In addition to the higher-than-average rental costs, the cost of renting an apartment in Richardson has risen by 25.5% in the last year.
Healthcare expenses account for a considerable portion of the overall Richardson cost of living.
Richardson has much cheaper out-of-pocket health care costs and insurance premiums than the rest of the US and Texas. The average annual health care expense for a single adult residing in the area is $3,596. This is lower than the average of $3,948 in Texas and $4,266 nationwide.
However, you will have to consider whether you can afford insurance coverage in addition to out-of-pocket costs.
Transportation costs can be a considerable part of the overall Richardson cost of living. Aside from commuting, transportation needs may include quick trips to the grocery store, taking the metro downtown, or getting to work.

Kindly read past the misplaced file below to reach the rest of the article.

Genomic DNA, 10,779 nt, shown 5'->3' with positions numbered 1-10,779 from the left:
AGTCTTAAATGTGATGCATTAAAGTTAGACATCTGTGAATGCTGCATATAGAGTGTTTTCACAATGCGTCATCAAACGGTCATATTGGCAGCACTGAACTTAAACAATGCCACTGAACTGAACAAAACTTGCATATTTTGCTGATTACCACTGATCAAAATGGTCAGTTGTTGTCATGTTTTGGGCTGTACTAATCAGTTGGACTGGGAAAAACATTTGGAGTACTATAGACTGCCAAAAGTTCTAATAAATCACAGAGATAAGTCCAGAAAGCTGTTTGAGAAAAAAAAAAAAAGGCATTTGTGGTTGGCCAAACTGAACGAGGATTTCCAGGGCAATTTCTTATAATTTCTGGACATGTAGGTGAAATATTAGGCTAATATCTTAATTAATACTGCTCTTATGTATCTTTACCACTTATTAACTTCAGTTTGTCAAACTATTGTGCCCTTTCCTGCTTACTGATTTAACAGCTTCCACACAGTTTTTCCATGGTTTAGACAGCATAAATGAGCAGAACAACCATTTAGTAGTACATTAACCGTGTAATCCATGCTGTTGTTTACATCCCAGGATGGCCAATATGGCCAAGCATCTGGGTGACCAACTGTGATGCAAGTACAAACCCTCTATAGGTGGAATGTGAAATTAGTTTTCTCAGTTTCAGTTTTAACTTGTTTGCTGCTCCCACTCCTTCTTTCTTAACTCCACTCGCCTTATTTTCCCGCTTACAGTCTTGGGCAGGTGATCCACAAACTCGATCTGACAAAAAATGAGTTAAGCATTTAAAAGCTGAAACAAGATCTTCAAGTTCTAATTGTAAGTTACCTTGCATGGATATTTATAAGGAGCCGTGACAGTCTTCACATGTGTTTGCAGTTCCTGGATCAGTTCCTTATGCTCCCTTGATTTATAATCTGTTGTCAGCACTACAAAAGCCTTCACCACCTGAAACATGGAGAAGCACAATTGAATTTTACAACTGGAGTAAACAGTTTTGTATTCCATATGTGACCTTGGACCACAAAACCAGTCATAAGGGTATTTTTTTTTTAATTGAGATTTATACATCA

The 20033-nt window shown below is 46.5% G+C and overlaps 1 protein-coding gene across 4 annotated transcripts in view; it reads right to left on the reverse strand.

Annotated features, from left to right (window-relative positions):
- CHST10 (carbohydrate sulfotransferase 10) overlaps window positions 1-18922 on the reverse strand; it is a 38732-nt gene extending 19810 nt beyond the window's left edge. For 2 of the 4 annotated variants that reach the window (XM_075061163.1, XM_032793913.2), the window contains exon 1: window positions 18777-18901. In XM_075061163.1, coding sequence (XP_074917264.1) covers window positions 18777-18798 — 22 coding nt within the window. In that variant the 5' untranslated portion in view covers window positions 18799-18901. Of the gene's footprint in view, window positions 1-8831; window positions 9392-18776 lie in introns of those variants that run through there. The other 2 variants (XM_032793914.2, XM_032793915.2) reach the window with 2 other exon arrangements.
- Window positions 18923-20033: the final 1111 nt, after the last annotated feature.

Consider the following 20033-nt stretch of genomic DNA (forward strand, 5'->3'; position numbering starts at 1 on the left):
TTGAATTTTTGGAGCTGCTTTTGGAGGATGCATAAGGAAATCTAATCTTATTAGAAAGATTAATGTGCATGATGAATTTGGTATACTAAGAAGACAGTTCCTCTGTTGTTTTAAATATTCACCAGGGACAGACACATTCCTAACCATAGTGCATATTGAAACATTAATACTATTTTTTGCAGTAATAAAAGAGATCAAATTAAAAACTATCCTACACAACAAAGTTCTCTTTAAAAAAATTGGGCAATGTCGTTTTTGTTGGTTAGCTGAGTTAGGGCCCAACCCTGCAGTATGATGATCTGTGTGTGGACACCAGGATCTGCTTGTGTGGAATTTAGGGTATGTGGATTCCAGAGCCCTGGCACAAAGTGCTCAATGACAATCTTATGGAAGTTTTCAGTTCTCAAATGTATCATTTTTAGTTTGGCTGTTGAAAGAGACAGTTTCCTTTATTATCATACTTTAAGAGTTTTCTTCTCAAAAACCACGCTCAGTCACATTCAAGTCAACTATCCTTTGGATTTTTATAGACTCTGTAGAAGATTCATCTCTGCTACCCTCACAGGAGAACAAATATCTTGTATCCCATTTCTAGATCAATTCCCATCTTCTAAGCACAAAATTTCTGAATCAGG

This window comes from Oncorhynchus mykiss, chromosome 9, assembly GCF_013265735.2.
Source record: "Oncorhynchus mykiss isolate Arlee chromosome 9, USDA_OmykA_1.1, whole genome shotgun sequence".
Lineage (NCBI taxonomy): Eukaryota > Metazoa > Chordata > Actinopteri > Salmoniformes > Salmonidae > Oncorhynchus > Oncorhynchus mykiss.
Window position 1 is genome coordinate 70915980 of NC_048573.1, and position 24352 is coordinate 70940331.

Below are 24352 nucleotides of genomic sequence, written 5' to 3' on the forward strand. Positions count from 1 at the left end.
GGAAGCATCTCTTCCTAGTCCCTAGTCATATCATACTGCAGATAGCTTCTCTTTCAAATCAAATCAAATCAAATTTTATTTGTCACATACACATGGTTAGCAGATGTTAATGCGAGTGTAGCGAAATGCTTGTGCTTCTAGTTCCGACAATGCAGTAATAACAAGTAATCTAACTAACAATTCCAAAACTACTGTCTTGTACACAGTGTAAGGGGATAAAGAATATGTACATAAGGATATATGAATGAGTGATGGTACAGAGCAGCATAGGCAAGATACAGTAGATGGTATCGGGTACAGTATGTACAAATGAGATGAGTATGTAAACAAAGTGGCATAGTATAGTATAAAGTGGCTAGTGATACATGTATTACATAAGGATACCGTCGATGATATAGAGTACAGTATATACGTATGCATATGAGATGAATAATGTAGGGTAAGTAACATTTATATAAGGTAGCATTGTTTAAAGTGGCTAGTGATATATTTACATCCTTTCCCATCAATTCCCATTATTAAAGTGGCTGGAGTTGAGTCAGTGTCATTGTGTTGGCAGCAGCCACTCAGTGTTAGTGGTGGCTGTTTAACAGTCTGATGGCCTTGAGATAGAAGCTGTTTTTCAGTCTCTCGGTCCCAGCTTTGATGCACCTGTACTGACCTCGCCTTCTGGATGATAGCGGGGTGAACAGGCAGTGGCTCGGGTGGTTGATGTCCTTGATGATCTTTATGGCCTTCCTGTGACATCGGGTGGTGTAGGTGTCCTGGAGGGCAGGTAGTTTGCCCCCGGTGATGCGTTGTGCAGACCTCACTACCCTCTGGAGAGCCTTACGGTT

With a key connection to the DART light rail system, this landlocked city is surrounded by suburbs and neighborhoods. This results in a 20-minute drive to downtown Dallas, which is ideal if you want to live in a quiet neighborhood while working in the city.
Fuel, public transportation fares, and the costs of car ownership, like maintenance and insurance are also important costs to consider.
85.60% of commuters in Richardson drive to work. An estimated 70.80% of workers travel to jobs outside of Richardson, increasing their transportation costs. Richardson’s average travel time is 24.4 minutes, compared to the national average of 26.6 minutes.
When gas, public transportation, and auto maintenance are factored in, a single individual in Richardson spends approx. $9,034 per year on transportation. This is less than the national average of $9,760. Moreover, gas prices are approximately 11% lower than the national average.
For families, child care is an important factor when considering the Richardson cost of living.